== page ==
Where We’ve Been Drinking: Zaytinya
We heard about Jose Andres well before we ever arrived in DC; we had more than one friend who gave us a goodbye gift in the form of a gift card to his restaurant group. We took it as a clear sign that a) we should go to one of his many restaurants (I mean, why not?) b) it would be really good.
So for our anniversary, we trekked to Zaytinya for some celebratory fare. The place is such a great mix of cozy and sophisticated; it feels like it could be absolutely perfect for everything from a girls night out, to an important work meeting, to–as was the case for us–an anniversary dinner. The service was incredible, the mezzes were interesting, and their cocktail menu left us debating choices long enough for our kind server to come by not once, or twice, but three different times to ask us if we knew what we wanted to drink. There were a number of great options.
What We Ordered
Zaytinya Martini: olive-oil infused vodka, vermouth blanc, maraschino liqueur
Rakijito: efes green raki, mint, lime juice, soda water
What We Thought
We’re still not certain of the specifics of how you infuse vodka with olive oil, but we’re certain we should learn how as it made an otherwise pretty standard drink recipe absolutely amazing. As we mentioned last week, maraschino liqueur has this mysterious flavor (somehow sweet, sour, and bitter all at once) which blended so impeccably with the vermouth and the also mysterious olive-oil infused vodka. The rakijito was such a fun way to enjoy arak.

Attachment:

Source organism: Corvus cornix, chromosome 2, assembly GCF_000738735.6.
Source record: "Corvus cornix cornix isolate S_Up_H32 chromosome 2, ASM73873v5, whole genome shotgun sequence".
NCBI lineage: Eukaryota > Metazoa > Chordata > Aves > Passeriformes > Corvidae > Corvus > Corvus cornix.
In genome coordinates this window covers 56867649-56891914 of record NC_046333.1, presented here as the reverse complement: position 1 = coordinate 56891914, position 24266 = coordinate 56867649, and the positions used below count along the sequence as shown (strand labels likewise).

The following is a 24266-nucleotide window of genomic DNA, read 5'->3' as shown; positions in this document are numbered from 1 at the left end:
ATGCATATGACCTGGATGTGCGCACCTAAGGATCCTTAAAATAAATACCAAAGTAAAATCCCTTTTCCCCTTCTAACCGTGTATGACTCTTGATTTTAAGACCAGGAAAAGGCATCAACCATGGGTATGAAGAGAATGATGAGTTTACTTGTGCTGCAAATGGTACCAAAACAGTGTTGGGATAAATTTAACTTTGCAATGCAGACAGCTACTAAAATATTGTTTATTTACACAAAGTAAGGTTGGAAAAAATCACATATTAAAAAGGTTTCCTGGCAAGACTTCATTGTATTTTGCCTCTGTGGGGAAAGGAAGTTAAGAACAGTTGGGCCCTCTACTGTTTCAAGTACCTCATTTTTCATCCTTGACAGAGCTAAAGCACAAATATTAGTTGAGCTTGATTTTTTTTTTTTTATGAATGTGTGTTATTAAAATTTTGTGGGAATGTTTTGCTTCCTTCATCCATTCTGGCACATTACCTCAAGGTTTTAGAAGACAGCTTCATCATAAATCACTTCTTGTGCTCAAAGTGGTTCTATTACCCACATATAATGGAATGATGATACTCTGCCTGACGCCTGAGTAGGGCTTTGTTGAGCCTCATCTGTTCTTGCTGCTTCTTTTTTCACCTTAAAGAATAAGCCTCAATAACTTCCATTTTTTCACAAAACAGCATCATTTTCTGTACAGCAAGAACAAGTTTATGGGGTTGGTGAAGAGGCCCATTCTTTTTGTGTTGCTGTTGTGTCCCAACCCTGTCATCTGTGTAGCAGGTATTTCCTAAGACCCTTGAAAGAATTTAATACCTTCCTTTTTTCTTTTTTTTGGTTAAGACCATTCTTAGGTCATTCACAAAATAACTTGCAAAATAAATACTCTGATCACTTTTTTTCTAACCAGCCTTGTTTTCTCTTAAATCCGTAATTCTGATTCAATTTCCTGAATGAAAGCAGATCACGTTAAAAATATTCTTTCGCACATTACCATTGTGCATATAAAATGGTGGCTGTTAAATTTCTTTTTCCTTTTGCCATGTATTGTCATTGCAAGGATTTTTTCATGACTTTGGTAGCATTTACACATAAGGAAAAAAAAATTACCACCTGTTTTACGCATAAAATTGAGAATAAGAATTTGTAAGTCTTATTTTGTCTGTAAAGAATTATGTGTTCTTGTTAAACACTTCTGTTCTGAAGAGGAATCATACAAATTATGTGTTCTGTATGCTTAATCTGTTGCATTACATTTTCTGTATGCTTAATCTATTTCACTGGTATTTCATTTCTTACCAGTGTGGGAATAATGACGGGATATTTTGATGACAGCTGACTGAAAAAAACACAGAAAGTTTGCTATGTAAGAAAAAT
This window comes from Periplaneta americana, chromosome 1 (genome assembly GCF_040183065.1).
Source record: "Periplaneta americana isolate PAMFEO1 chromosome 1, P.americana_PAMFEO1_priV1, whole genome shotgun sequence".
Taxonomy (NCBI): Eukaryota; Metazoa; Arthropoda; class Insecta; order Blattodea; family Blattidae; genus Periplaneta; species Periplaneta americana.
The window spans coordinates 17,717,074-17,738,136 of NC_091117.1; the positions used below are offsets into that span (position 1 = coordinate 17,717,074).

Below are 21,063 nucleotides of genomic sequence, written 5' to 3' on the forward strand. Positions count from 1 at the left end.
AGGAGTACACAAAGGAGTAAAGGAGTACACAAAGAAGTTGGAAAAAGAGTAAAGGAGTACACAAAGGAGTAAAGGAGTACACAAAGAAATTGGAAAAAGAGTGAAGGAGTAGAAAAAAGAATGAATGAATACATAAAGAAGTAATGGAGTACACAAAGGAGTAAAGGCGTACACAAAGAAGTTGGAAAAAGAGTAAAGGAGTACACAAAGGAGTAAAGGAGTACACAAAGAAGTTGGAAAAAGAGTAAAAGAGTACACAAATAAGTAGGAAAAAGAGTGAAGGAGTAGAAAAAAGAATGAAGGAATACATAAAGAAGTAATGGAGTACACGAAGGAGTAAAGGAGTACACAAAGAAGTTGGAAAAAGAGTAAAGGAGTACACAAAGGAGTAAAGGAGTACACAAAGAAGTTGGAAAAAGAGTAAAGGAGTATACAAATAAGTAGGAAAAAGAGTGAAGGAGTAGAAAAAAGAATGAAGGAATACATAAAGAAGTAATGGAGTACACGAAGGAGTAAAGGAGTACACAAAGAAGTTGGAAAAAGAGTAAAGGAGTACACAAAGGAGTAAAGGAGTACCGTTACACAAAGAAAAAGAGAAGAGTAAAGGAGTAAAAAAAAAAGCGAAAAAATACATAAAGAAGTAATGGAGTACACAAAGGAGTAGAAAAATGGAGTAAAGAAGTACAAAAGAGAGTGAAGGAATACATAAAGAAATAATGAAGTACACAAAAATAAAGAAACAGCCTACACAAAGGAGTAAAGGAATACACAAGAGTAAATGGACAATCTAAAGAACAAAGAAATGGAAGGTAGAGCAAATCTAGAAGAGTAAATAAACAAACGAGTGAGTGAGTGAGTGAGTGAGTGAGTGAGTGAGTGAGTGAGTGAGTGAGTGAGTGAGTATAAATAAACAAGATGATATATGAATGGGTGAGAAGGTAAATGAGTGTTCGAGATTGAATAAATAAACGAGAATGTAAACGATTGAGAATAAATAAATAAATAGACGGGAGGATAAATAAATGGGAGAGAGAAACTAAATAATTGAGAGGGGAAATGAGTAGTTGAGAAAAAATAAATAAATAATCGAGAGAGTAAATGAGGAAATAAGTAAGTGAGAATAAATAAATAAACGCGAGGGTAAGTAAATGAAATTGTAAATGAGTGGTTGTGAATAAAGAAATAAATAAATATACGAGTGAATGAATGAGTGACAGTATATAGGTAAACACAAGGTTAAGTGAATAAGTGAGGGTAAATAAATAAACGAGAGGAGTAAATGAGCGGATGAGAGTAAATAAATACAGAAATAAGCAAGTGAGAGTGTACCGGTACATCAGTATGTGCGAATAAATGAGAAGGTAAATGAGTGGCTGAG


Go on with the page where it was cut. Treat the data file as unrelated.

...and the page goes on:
Arak is a Middle Eastern distilled spirit. It’s typically made from grapes (but depending on where, it can also be made from dates, sugar, plums, figs and molasses) and then distilled a second-time with anise-seed, which gives it it’s notorious licorice flavor. It turns a milky-cloud white when mixed with water and apparently is known in some places as the “milk of lions.” We’ve only ever had arak on the rocks, so the Rakijito was such a fun way to experience this potent little liquor. The mint, lime, and club soda both smoothed the arak’s strong bite and added a nice touch of freshness.
That said if you don’t like anise-flavor, you sadly will not like arak, and not like this drink (we contemplated for a longtime how it was that people in the Middle East and the Mediterranean absolutely love anise-flavor and so many people in the U.S. just really do not. Nature vs. nurture? It seems in this case like a vote for the latter. We somehow, without the proper nurture, still love the stuff).
Should you go?
Yes, yes you should.